Set in northern Mexico in the 1870s, Spirits of the Ordinary tells interweaving stories centered on Zacarías Carabajal, who leaves his comfortable city home to prospect for gold in the wilderness while his abandoned wife, Estela, struggles to build a new life.
Visions, dreams, and portents are part of the everyday world of Spirits of the Ordinary. Estela's siblings, the enigmatic and supernaturally beautiful twins Manzana and Membrillo, discover their gift for water divining. Zacarías's mother, Mariana, has been silent all her adult life after experiencing an apocalyptic vision of angels in her teens. His father, Julio, is an apothecary devoted to Torah study and Jewish mysticism, practicing his religion in secret as generations before him have done. Meanwhile, Zacarías's wanderings turn into a spiritual quest that takes him to the ancient cliff dwellings known as Casas Grandes.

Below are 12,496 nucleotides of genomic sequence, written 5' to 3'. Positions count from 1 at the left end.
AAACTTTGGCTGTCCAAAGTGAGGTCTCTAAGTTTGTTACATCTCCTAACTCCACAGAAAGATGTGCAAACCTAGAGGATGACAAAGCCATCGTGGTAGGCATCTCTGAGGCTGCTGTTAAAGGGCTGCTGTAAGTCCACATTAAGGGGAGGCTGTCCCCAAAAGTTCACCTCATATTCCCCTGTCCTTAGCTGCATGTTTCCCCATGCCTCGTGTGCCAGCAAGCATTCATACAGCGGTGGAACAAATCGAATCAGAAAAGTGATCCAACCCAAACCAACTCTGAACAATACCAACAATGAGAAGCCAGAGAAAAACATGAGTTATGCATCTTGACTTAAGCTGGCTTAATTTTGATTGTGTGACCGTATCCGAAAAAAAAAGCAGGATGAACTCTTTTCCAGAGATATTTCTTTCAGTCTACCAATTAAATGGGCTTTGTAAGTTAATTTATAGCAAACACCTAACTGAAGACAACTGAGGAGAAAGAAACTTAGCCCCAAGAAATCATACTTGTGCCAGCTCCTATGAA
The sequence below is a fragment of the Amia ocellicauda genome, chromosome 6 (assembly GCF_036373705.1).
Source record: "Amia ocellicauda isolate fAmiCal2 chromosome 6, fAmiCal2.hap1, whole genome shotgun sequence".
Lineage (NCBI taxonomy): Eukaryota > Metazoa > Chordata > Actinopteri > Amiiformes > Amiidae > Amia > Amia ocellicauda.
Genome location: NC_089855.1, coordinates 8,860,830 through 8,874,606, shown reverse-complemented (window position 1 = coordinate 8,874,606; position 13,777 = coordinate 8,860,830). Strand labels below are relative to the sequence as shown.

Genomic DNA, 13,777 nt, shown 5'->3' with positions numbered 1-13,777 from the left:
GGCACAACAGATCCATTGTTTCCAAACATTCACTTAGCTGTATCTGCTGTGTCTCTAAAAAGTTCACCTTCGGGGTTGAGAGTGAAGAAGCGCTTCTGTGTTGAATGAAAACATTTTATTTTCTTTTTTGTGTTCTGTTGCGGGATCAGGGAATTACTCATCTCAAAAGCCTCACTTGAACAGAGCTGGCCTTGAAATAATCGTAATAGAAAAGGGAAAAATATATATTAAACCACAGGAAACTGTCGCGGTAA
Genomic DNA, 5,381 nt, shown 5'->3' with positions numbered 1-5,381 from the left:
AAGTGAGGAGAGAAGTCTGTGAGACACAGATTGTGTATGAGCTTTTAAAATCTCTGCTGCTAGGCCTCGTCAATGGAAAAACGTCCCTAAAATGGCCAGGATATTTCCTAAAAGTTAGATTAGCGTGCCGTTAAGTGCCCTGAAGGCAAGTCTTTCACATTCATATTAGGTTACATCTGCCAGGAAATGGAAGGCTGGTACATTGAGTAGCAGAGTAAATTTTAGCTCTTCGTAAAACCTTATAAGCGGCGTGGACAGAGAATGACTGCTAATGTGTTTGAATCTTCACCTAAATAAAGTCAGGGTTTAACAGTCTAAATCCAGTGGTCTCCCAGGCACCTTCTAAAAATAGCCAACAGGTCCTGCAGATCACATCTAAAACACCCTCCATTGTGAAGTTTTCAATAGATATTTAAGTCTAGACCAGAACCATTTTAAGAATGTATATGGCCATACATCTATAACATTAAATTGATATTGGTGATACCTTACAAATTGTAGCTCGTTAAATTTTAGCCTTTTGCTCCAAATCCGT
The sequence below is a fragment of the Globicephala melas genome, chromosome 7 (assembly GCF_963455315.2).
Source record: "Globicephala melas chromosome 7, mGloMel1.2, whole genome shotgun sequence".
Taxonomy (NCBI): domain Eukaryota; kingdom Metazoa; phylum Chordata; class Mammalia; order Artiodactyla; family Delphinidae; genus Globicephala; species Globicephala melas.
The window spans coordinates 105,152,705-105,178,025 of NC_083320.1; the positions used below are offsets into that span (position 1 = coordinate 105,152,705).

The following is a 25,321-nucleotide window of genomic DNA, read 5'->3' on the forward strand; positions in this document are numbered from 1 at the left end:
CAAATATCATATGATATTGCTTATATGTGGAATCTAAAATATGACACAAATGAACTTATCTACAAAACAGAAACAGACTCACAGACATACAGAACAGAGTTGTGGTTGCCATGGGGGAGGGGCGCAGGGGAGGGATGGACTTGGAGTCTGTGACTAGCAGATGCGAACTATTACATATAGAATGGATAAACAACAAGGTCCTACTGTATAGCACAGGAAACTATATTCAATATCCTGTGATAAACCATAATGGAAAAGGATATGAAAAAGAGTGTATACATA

Presenting a tapestry of fascinating lives as well as the story of a reluctant mystic in a spectacular desert landscape, Spirits of the Ordinary demonstrates that, as Alcalá writes in her introduction, "magic and holiness are all around us."
About the Author
Kathleen Alcalá is a Clarion West graduate and instructor, the award-winning author of six books, a recent Whitely Fellow, and a previous Hugo House Writer in Residence. Her latest book, The Deepest Roots: Finding Food and Community on a Pacific Northwest Island, explores relationships with geography, history, and ethnicity. Ursula K. Le Guin said of Alcalá's story collection Mrs. Vargas and the Dead Naturalist: "Not one tale is like another, yet all together they form a beautiful whole, a world where one would like to stay forever."
Rigoberto González is the author of So Often the Pitcher Goes to Water until It Breaks, a selection of the National Poetry Series, and Soledad Sigh-Sighs, a book for children. The recipient of a Guggenheim Memorial Foundation Fellowship and of writing residencies in Spain, Brazil, and Costa Rica, he currently lives in New York City.